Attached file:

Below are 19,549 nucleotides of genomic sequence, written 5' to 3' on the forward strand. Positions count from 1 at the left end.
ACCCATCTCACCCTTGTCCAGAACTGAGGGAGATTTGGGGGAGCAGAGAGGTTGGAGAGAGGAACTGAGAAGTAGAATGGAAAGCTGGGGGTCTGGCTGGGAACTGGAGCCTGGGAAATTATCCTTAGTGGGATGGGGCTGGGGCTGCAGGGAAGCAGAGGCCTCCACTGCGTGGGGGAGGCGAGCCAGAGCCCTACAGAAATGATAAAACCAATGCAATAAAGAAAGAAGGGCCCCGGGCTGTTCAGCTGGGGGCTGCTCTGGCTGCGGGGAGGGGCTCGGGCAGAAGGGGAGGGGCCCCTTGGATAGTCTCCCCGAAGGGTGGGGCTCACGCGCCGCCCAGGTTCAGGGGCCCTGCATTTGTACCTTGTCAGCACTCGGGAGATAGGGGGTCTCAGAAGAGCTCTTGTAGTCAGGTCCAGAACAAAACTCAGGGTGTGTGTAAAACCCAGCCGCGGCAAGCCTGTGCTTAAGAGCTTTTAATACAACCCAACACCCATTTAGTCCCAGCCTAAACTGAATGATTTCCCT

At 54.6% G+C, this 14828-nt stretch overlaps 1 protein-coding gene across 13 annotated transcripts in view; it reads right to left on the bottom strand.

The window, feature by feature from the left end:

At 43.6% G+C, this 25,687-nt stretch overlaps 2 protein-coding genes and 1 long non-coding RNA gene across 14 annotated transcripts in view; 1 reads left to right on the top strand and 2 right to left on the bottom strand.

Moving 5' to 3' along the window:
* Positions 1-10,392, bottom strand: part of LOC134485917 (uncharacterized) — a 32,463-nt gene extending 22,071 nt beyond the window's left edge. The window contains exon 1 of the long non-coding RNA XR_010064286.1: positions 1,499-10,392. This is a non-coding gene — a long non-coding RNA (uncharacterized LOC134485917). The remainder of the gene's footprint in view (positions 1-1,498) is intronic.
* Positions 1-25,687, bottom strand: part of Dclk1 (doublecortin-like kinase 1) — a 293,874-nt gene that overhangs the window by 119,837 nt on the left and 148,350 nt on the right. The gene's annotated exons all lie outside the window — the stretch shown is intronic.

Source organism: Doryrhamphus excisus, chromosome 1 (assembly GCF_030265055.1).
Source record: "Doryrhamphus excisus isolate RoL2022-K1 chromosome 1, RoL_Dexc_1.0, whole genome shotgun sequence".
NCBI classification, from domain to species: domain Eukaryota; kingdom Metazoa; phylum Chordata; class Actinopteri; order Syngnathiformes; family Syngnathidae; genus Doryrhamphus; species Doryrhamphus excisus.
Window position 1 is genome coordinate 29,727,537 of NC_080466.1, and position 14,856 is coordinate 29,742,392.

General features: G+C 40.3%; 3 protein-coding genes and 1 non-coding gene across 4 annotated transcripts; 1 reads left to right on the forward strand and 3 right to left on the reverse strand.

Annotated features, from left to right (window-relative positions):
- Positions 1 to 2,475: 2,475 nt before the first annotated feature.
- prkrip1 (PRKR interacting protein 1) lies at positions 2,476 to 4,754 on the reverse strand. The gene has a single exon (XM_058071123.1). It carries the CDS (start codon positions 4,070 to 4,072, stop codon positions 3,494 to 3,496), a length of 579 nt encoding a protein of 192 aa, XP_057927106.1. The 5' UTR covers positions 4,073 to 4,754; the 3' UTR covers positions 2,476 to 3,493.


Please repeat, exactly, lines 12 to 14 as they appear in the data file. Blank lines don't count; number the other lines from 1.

Window position 1 is genome coordinate 29,727,537 of NC_080466.1, and position 14,856 is coordinate 29,742,392.

General features: G+C 40.3%; 3 protein-coding genes and 1 non-coding gene across 4 annotated transcripts; 1 reads left to right on the forward strand and 3 right to left on the reverse strand.

Annotated features, from left to right (window-relative positions):